Before you add translation work to your employees’ existing responsibilities, consider the following:

Translation is a specialised skill.

Doing it right requires native-level fluency and cultural awareness in the target language, and the writing skills to render the source text effectively. If the document in question is essential and you need the text to read well and the meaning to come through clearly, you need a professional translator.

Your employees’ energies could be better spent elsewhere.

Requiring an employee to translate for you means that you’re taking them away from their core duties. Can your business afford that? An employee who is not a professional translator may not be able to complete translation tasks effectively. Is that a good use of their salary?

Quality control is important.

Even trained translators make mistakes, which is why language services providers engage a separate translator to proofread.

Google Translate/ Machine Translation

It’s the elephant in the room- Why can’t you just use Google Translate? It’s fast, and it’s free, how can you beat that?

What with the way the press is always hyping up the latest translation gadgets and Google Translate updates, we’ll forgive you for thinking that machine translation is just as good as a human translator. But you would also be wrong, at least in a business context. Translation apps and Google Translate do have their place- they make it possible for travellers to communicate with their hosts, and they make it possible to get the gist of material in another language. Read more

Time Management and Punctuality Around the World

Cultural differences affect all areas of life: everything from what we eat, to what we wear, to how we speak to each other.  They also affect how we view time, deadlines and punctuality.  So, here’s a practical guide to time management and punctuality around the world.

Time Management and Punctuality In Spain and Latin America

The Spanish tradition of taking an afternoon siesta is slowly dying. However,  Spaniards still go to bed later than most other Europeans, with the midnight being the average bedtime.

Punctuality is somewhat flexible in Spain: it’s normal to run anywhere from 15 to 20 minutes late unless it’s a business meeting or a bullfight.  Deadlines are typically flexible, as well.

That said, while Spanish might not be strict about timetables and punctuality, they are more than willing to put in time at work -too willing, in many cases. In fact, there’s a word for that in Spanish: “presentismo.” Loosely translated as “presenteeism,” “Presentismo is spending hours more than you really need to at work in order to seem more serious and committed to your organisation,” according to the BBC.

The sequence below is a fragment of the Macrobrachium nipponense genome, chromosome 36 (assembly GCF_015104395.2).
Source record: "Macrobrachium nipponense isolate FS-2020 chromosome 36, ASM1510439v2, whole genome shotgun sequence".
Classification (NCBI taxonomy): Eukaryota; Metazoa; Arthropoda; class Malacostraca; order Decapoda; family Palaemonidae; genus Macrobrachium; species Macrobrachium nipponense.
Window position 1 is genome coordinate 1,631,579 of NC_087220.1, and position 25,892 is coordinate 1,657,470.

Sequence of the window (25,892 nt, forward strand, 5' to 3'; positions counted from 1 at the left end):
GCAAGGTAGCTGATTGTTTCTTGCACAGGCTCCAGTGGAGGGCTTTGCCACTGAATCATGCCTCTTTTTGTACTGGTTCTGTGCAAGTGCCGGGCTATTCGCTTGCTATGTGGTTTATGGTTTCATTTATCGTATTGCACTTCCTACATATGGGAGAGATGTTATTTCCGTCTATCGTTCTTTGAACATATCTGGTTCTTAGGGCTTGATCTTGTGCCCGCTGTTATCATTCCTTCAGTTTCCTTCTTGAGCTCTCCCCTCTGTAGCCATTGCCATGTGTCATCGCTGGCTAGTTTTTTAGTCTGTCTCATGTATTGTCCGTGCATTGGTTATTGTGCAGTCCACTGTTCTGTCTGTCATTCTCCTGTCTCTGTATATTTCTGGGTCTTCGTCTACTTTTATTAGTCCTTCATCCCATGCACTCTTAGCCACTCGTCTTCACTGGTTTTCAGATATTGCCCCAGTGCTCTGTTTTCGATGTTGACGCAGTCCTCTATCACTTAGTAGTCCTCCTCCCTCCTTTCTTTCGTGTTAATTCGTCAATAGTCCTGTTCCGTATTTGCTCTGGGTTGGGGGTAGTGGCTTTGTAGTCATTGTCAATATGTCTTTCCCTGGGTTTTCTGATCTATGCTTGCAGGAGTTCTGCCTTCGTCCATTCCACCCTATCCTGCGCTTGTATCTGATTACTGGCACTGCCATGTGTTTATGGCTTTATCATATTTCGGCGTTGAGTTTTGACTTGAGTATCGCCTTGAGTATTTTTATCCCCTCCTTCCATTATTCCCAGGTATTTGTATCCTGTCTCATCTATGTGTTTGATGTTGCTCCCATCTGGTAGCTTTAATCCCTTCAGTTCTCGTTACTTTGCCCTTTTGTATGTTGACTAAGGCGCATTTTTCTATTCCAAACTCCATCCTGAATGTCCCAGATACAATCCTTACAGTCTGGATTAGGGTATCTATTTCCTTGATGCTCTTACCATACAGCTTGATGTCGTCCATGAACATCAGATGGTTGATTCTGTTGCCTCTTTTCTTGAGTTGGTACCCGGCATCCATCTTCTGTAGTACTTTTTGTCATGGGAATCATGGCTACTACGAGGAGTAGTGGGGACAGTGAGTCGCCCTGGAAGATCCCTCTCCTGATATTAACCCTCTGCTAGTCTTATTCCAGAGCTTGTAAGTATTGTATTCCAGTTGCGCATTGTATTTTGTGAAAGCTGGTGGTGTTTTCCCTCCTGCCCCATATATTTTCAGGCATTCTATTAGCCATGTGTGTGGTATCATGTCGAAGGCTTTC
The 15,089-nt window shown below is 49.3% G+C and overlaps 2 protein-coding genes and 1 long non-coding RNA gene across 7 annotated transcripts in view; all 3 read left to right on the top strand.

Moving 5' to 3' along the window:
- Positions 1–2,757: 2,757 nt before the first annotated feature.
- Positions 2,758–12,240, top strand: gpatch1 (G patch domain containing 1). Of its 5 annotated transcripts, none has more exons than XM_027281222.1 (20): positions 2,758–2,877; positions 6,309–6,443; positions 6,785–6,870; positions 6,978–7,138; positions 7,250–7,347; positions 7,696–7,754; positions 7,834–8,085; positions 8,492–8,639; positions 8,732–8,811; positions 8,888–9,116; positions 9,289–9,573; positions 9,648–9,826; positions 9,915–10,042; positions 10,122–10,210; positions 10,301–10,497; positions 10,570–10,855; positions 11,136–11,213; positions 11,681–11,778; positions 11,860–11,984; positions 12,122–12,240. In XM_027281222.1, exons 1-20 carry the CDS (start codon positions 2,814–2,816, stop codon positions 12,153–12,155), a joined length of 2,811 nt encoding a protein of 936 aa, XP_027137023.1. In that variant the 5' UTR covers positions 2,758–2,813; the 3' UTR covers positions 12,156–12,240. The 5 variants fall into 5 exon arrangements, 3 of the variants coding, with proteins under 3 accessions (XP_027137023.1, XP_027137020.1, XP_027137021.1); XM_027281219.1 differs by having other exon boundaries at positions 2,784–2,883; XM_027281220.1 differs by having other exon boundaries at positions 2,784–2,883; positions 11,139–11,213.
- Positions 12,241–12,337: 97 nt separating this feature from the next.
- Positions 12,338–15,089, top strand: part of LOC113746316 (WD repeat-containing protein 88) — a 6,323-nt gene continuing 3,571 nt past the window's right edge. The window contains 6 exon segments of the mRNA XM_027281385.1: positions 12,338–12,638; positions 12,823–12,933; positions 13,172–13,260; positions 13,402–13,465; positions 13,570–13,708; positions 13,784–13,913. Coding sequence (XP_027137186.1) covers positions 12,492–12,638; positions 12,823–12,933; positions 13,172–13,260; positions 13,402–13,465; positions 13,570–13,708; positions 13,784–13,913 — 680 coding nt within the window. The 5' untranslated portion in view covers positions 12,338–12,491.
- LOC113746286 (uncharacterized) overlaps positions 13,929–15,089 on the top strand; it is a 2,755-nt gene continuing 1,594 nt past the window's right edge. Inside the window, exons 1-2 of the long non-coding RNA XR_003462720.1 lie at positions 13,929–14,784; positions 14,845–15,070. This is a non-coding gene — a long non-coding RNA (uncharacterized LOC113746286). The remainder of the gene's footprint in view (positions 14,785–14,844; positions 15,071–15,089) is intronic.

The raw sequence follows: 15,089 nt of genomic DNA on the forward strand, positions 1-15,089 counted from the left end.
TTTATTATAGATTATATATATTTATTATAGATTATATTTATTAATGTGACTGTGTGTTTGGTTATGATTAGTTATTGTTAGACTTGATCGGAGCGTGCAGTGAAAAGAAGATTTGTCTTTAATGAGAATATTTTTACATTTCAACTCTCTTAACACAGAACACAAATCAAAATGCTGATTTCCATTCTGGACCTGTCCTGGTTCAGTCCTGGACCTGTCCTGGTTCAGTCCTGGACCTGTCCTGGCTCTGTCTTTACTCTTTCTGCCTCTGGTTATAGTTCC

Most of the countries in Latin America share Spain’s relaxed attitude to time, punctuality and deadlines. Despite the linguistic differences, that includes Brazil. In the rare instance when timeliness is essential, the Brazilians will say that it’s on “English time.”

Time Management and Punctuality In France

The French also have a somewhat relaxed attitude toward punctuality, unless there’s a meal involved. While you should do your best to be on time, there’s usually a ten-minute “grace period” for appointments before you’re “late.” However, for meals and social events, you’d better be on time.

Meanwhile, deadlines are usually negotiable, and decisions are not to be rushed. Read more

facts about welsh translation

6 Facts About Welsh Translation Organisations Need to Know

1 March was St. David’s Day in Wales. This day is the feast of St. David, the patron saint of Wales. However, it’s also traditionally a celebration of Welsh language and Welsh culture.  With that in mind, here are six facts about Welsh translation organisations need to know.

Over 700,000 Welsh speakers live in the United Kingdom.

Approximately 562,016 of them live in Wales – that’s about 19% of the Welsh population, according to the 2011 Census.  The Welsh-speaking community is concentrated in the north and the west of Wales, but fluent Welsh speakers live throughout the country.

Most Welsh speakers in Wales can also speak English.

That said, many of them are more comfortable communicating in Welsh. As a result of current language regulations, your organisation may be responsible for providing them with that opportunity.

The Welsh Language (Wales) Measure 2011 and the National Assembly for Wales (Official Languages) Act 2012 give the Welsh language official status within Wales.

Earlier measures, including the Welsh Language Act of 1993 and the Government of Wales Act 1998, required the public sector to treat Welsh and English equally whenever practical. The Welsh Language (Wales) Measure 2011 and the National Assembly for Wales (Official Languages) Act 2012:

  • Confirmed Welsh’s official status in Wales.
  • Added new requirements for public sector organisations to provide services in Welsh.
  • Requires some private sector businesses, like utility companies and telecoms, to provide “reasonable and proportionate”  access to services in Welsh.